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Nanoparticles promote in vivo breast cancer cell intravasation and extravasation by inducing endothelial leakiness

Abstract

While most cancer nanomedicine is designed to eliminate cancer, the nanomaterial per se can lead to the formation of micrometre-sized gaps in the blood vessel endothelial walls. Nanomaterials-induced endothelial leakiness (NanoEL) might favour intravasation of surviving cancer cells into the surrounding vasculature and subsequently extravasation, accelerating metastasis. Here, we show that nanoparticles induce endothelial leakiness through disruption of the VE-cadherin–VE-cadherin homophilic interactions at the adherens junction. We show that intravenously injected titanium dioxide, silica and gold nanoparticles significantly accelerate both intravasation and extravasation of breast cancer cells in animal models, increasing the extent of existing metastasis and promoting the appearance of new metastatic sites. Our results add to the understanding of the behaviour of nanoparticles in complex biological systems. The potential for NanoEL needs to be taken into consideration when designing future nanomedicines, especially nanomedicine to treat cancer.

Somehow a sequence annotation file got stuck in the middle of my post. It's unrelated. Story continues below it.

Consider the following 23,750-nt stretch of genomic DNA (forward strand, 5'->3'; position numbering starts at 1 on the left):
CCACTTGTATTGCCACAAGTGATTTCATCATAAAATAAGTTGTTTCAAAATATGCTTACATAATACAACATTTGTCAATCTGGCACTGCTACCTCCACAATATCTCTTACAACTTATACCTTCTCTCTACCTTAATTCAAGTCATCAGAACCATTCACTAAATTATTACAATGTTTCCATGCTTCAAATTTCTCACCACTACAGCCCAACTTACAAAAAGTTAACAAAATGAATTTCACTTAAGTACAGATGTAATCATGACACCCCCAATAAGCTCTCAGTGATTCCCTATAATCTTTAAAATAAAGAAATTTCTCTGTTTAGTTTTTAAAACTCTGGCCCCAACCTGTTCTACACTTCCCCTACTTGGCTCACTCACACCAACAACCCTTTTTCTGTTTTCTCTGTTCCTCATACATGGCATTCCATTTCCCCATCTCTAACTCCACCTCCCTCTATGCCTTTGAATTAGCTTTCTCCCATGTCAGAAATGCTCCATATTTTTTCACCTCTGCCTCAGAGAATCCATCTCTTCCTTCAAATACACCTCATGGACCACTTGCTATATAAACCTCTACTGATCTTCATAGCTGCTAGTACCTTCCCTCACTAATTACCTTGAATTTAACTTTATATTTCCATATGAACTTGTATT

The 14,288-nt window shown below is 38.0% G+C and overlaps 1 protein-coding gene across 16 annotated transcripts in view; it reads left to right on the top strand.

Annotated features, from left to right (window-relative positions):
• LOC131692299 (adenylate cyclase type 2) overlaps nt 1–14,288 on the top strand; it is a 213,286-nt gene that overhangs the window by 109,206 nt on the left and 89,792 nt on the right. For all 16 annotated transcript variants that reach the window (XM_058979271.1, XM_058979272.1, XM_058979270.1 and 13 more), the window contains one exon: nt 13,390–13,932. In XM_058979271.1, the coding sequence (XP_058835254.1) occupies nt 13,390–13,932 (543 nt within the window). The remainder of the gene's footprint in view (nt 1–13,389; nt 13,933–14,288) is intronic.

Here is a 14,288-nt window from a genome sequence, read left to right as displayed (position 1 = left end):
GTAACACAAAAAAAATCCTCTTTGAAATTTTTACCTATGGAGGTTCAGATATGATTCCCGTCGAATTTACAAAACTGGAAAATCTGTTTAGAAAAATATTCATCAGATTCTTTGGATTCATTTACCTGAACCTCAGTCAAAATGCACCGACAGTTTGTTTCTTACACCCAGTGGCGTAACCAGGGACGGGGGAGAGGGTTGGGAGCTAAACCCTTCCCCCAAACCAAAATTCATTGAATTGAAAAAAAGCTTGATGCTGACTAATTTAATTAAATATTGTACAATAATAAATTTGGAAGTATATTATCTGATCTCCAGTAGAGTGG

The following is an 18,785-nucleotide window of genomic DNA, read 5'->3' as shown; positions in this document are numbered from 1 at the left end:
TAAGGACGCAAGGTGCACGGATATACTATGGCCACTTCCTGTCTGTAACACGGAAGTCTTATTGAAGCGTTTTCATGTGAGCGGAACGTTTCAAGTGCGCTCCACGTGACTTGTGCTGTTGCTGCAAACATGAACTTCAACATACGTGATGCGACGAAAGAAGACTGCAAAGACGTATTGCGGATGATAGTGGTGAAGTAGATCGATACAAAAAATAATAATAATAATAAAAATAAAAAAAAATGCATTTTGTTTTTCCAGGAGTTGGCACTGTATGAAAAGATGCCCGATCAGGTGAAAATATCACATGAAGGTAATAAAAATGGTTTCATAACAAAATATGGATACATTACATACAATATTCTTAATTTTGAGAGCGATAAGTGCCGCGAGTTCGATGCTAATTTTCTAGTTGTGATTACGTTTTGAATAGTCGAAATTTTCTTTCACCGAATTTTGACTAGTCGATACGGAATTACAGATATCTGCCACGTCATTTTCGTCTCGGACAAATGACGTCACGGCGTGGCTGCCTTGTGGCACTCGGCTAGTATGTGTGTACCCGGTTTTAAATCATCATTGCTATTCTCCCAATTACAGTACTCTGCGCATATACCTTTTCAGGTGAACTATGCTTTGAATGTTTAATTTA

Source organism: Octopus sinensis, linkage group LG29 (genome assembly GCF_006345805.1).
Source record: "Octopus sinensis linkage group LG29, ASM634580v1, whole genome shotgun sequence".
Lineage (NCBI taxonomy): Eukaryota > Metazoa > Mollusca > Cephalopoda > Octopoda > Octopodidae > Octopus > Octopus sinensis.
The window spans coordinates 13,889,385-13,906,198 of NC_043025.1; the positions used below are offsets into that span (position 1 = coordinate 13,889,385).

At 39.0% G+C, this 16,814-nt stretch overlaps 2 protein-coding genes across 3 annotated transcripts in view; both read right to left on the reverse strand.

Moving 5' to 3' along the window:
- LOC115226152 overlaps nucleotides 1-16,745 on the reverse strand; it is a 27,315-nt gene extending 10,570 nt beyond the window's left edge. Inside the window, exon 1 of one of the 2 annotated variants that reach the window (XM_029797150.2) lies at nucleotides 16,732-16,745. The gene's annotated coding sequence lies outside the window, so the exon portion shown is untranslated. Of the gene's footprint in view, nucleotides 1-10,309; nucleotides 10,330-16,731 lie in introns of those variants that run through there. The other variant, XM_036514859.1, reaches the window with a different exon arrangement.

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The data that support the findings of this study are available from the corresponding authors upon reasonable request.

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Acknowledgements

This work was supported by Ministry of Education Academic Research Grants (R-279–000–418–112, R-279-000-498-114 and R148–000–217–112).

Author information

D.T.L. and H.K.H. conceived the hypotheses, designed the experiments, performed the analysis and interpretations, and wrote the paper. F.P., M.I.S. and J.K.T. designed and performed the experiments, analysed the results and wrote the paper. X.D. and J.P.W. performed the experiments. M.E.N. analysed the results.

Competing interests

The authors declare no competing interests.

Correspondence to Han Kiat Ho or David Tai Leong.

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Further reading

Fig. 1: TiO2 NPs may promote in vivo intravasation and extravasation of breast cancer cells by disrupting the blood vessel barrier.
Fig. 2: TiO2 NPs disrupted endothelial cell barrier integrity.
Fig. 3: Breast cancer cells exploited increased endothelial permeability arising from NanoEL.
Fig. 4: TiO2 NPs promote the intravasation of breast cancer cells in subcutaneous MDA-MB-231-Luc xenograft female NSG mice.
Fig. 5: TiO2 NPs facilitate the extravasation of circulating breast cancer cells in female NSG mice.
Fig. 6: TiO2 NP-induced vessel leakiness may have led to increased extravasation and subsequently higher tumour load in the liver and lungs in a TiO2 NP dose-dependent manner.